EXPLORING PRIMITIVE CHRISTIANITY
Bible texts commenting on
Paul's criticism of using language in church that is not understood by unbelievers
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by the Apostle Paul
(from 1 Corinthians 14:1-25, Today's English Version)
It is love, then, that you should strive for. Set your hearts on spiritual gifts, especially the gift of proclaiming God's message.
The one who speaks in strange tongues does not speak to others but to God, because no one understands him. He is speaking secret truths by the power of the Spirit. But the one who proclaims God's message speaks to people and gives them help, encouragement, and comfort. The one who speaks in strange tongues helps only himself, but the one who proclaims God's message helps the whole church.
I would like for all of you to speak in strange tongues; but I would rather that you had the gift of proclaiming God's message. For the person who proclaims God's message is of greater value than the one who speaks in strange tongues--unless there is someone present who can explain what he says, so that the whole church may be helped. So when I come to you, my brothers, what use will I be to you if I speak in strange tongues? Not a bit, unless I bring you some revelation from God or some knowledge or some inspired message or some teaching.
Take such lifeless musical instruments as the flute or the harp--how will anyone know the tune that is being played unless the notes are sounded distinctly? And if the man who plays the bugle does not sound a clear call, who will prepare for battle? In the same way, how will anyone understand what you are talking about if your message given in strange tongues is not clear? Your words will vanish in the air! There are many different languages in the world, yet none of them is without meaning. But if I do not know the language being spoken, the person who uses it will be a foreigner to me and I will be a foreigner to him. Since you are eager to have the gifts of the Spirit, you must try above everything else to make greater use of those which help to build up the church.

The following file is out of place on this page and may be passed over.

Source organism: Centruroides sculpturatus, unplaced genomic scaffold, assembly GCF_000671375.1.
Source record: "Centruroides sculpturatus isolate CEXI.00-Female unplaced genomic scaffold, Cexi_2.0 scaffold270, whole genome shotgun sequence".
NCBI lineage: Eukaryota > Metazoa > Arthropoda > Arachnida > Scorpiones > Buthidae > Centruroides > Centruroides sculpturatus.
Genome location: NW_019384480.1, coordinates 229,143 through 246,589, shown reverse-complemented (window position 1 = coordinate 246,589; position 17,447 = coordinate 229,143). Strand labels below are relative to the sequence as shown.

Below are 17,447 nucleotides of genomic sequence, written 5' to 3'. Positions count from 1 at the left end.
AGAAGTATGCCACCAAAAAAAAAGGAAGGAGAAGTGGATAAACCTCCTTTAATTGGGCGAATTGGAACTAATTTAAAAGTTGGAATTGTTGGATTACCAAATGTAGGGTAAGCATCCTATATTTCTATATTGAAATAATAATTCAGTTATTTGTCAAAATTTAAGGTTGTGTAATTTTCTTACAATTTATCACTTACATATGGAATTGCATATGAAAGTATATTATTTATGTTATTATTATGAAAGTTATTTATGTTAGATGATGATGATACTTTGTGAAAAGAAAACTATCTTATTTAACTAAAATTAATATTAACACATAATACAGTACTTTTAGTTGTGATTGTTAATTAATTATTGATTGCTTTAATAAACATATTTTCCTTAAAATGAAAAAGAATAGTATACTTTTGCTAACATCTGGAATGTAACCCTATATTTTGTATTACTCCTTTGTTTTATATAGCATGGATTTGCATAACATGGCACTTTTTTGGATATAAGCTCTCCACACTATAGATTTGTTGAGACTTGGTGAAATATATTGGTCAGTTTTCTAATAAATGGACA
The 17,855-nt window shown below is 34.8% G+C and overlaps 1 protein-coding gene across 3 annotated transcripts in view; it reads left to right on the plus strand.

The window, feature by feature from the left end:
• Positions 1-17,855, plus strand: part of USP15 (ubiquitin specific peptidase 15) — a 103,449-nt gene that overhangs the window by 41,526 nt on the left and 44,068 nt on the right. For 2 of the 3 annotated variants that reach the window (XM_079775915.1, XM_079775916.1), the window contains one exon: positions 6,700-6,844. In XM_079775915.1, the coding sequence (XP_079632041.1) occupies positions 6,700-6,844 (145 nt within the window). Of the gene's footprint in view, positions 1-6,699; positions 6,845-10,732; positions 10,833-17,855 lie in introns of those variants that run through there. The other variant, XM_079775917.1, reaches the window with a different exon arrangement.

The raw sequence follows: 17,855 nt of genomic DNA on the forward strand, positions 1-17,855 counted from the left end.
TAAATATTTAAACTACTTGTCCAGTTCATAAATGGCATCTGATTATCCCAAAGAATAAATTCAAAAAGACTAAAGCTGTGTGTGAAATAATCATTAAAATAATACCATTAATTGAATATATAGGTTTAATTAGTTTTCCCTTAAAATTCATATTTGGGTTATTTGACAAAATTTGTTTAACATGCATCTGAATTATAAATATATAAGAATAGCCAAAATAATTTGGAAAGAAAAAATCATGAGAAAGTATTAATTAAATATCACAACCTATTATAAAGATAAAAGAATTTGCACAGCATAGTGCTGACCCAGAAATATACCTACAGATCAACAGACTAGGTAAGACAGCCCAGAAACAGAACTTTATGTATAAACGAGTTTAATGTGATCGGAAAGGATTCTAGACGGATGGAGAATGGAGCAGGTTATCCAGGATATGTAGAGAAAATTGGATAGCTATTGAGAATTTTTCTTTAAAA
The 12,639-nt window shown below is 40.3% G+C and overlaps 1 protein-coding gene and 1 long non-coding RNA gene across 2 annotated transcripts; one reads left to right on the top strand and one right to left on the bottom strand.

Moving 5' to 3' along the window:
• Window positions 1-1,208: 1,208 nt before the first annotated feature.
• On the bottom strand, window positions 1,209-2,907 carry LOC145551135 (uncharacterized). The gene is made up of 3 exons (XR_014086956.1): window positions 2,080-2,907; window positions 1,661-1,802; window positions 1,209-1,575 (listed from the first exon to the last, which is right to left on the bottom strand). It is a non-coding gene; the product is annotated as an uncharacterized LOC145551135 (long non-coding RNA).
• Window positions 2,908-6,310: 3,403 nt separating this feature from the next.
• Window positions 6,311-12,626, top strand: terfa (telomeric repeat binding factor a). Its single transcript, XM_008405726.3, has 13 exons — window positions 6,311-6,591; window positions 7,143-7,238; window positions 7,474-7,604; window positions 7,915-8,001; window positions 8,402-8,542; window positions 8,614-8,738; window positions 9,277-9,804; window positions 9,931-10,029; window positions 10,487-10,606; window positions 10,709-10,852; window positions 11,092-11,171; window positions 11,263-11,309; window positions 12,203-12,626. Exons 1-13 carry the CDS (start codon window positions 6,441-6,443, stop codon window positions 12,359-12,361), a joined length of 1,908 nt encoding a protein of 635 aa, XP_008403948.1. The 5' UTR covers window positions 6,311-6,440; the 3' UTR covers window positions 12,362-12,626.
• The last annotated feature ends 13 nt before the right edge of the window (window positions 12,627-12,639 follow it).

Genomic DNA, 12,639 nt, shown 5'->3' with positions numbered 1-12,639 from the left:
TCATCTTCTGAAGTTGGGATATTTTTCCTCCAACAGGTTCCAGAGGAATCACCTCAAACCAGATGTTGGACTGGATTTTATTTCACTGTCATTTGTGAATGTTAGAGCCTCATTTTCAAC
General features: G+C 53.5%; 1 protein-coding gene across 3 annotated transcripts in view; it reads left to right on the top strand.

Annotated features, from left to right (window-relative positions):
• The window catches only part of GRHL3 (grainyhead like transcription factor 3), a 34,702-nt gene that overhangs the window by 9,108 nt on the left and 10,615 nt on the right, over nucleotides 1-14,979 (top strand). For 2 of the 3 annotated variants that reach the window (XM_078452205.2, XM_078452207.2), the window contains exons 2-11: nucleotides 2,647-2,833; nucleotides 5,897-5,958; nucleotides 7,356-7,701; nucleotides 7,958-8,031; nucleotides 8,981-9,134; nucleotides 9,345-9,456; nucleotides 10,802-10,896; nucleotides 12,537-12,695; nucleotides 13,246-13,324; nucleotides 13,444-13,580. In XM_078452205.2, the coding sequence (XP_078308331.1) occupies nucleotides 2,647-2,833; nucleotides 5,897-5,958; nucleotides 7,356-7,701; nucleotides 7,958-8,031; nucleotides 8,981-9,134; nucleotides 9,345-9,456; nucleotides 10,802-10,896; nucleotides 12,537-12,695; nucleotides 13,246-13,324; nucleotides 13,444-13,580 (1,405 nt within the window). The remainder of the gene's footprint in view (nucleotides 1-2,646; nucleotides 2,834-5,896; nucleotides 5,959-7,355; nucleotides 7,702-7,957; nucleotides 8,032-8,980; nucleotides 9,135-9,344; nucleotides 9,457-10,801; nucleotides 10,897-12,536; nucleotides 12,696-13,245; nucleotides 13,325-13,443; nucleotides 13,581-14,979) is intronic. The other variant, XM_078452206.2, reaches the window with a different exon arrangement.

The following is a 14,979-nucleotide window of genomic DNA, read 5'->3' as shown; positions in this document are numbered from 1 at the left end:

The person who speaks in strange tongues, then, must pray for the gift to explain what he says. For if I pray in this way, my spirit prays indeed, but my mind has no part in it. What should I do, then? I will pray with my spirit, but I will pray also with my mind; I will sing with my spirit, but I will sing also with my mind. When you give thanks to God in spirit only, how can an ordinary person taking part in the meeting say "Amen" to your prayer of thanksgiving? He has no way of knowing what you are saying. Even if your prayer of thanks to God is quite good, the other person is not helped at all.
I thank God that I speak in strange tongues much more than any of you. But in church worship I would rather speak five words that can be understood, in order to teach others, than speak thousands of words in strange tongues.
Do not be like children in your thinking, my brothers; be children so far as evil is concerned, but be grown up in your thinking. In the Scriptures it is written,
"By means of men speaking strange languages I will speak to my people, says the Lord. I will speak through lips of foreigners, but even then my people will not listen to me." (Isaiah 28:11,12)
So then, the gift of speaking in strange tongues is proof for unbelievers, not for believers, while the gift of proclaiming God's message is proof for believers, not for unbelievers.
If, then, the whole church meets together and everyone starts speaking in strange tongues--and if some ordinary people or unbelievers come in, won't they say that you are all crazy? But if everyone is proclaiming God's message when some unbeliever or ordinary person comes in, he will be convinced of his sin by what he hears. He will be judged by all he hears, his secret thoughts will be brought into the open, and he will bow down and worship God, confessing, "Truly God is here among you!"
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Copyright 1997 Robert Nguyen Cramer